The Three-Body Problem by Liu Cixin

I’m copying over some reviews of titles I’d written up in 2018 and earlier, just in case these titles are new for other people.

Liu Cixin is an author I wish I could be more familiar with. The Three-Body Problem was a positively stunning piece of hard science fiction with a profound hint of the fantastic still built on extrapolation.
I don’t know what is lost in the translation from Chinese into English, but I find it difficult to believe that it could have been more well-written if it had been written originally in English. I suspect that this is equal parts the quality of the original material and the caliber of the translator. From what I have read it appears that the second volume in the trilogy has a different translator while the final volume is translated by the same man who expertly converted The Three-Body Problem into English. Sadly, though the second volume is available now, I have to wait until later this year before the third book is released in English.
This novel begins during the nightmare of The Cultural Revolution spearheaded by Chairman Mao and a good deal of the narrative focuses on the anti-intellectual and anti-progress philosophy that was imposed upon the whole culture during that time period beginning in the 1960s and continuing for a couple of decades after that. It is interesting, to say the least, to have a perspective on that period provided by someone who grew up through it as the author had.
From there it grows into a frankly captivating and disturbing first contact narrative that unfolds in a rather unexpected way. I can’t say much without giving altogether too much away, but I can’t recommend this book enough for anyone who enjoys science fiction or simply enjoys science and wants a fictional template through which certain concepts can be expressed and better visualized.
I look forward to the second novel and wish that I could look forward to reading the third book much sooner than it is going to be available to those of us who can’t read a Chinese dialect.


The Dark Forest by Liu Cixin

I’m copying over some reviews of titles I’d written up in 2018 and earlier, just in case these titles are new for other people.

Liu Cixin crafted a thoroughly fantastic and stunning follow-up to The Three-Body Problem with The Dark Forest. The tension from the final chapters of the first novel carried over well into the sequel. The Dark Forest excels in portraying a worldwide reaction to the certain knowledge that an advanced alien species had successfully cut us off from advanced scientific inquiry (by making it impossible for us to study anything at the quantum level) in order to keep us weak in preparation for the massive fleet that they had sent our way to take over our planet and escape the inevitable destruction of their own.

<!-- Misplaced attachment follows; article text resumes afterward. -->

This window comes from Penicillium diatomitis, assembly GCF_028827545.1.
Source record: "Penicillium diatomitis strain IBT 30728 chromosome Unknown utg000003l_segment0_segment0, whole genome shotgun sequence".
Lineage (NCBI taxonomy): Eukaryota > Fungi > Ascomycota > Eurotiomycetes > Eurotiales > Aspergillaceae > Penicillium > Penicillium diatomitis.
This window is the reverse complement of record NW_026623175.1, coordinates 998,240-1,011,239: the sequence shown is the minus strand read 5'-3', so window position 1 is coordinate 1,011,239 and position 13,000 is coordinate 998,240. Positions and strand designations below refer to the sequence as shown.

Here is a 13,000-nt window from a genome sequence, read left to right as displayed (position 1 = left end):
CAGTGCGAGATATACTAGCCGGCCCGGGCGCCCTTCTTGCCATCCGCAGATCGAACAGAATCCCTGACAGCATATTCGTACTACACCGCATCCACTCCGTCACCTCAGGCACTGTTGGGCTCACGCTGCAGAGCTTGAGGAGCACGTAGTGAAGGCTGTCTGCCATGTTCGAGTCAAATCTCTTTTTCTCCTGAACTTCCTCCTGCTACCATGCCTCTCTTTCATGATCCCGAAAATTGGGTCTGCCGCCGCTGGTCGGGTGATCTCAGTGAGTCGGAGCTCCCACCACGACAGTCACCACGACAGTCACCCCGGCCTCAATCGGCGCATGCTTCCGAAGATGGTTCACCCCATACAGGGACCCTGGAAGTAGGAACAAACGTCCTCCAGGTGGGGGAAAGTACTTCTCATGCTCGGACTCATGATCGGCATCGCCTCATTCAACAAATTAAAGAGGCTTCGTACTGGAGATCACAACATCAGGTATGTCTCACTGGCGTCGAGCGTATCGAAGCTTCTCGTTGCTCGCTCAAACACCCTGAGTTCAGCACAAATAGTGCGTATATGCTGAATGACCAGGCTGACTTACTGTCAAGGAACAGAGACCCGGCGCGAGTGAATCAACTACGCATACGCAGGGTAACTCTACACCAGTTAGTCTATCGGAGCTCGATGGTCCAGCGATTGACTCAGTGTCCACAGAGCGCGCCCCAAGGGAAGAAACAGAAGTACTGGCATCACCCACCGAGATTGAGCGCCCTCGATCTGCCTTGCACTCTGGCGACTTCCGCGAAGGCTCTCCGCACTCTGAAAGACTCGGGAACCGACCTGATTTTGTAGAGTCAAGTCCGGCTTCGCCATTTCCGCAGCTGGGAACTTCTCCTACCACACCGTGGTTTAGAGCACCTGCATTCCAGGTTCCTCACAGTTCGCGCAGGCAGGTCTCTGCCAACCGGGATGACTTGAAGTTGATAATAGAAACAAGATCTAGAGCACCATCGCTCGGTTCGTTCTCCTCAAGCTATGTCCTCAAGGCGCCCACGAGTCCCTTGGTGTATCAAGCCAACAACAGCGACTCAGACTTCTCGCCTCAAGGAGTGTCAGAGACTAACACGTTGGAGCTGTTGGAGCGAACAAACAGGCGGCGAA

Just like the first novel, the development of fully realized characters is superb, and the exploration of our evolving and devolving society during the couple of centuries after doomsday begins looming on the horizon is spectacular.
The most striking element of The Dark Forest is in the application of the title itself as an ominous response to the Fermi Paradox. The concept that we aren’t seeing evidence of alien civilizations because they are applying game theory to any other potential life in the universe is an interesting one. To announce one’s existence to anyone else in the dark forest of our universe presents the very real risk that anyone receiving the announcement might be aggressive or induce aggressive response from one who isn’t simply because they might assume that you might be. It’s a sincerely horrifying prospect that there could be numerous civilizations out there who are just acting prudently in not broadcasting their presence and that there are other civilizations who might validate that concern by being a threat to any other life they might encounter. It’s really fascinating to think of it that way. I certainly didn’t think of that when I was writing my paper on the Fermi Paradox when I was in college, and I wish I had.
The only problem I can think of with this book is that there seems to be a minor shift in tone and style from the first novel, but that could easily be due to there being a different translator involved with this volume. It’ll be interesting to read the third book to see if that’s the case, since it is translated by the same man as the first one.
I honestly don’t know where the third book might take me, because this one seemed to be such a perfect place to end the story…but I can hardly wait until the English translation is released later this year.

Death’s End by Liu Cixin

I’m copying over some reviews of titles I’d written up in 2018 and earlier, just in case these titles are new for other people.

Liu Cixin really tackles a lot of heavy material with Death’s End, starting approximately when The Dark Forest did in our near future and running billions of years into the future…jumping forward sporadically as the protagonist is awakened from hibernation to participate in or witness universe shaping events.
Human nature, sociology, game theory, and dimensional physics all play a major role in shaping a narrative that delves far deeper into this possible future for the human race than the previous two novels in the trilogy. What’s most surprising is just how deftly it’s all woven together, and that is even more surprising when taking into consideration that it was translated into English while maintaining coherence and literary quality.
While at times almost disorienting, this book was an absolutely necessary conclusion to the trilogy that began with The Three-Body Problem.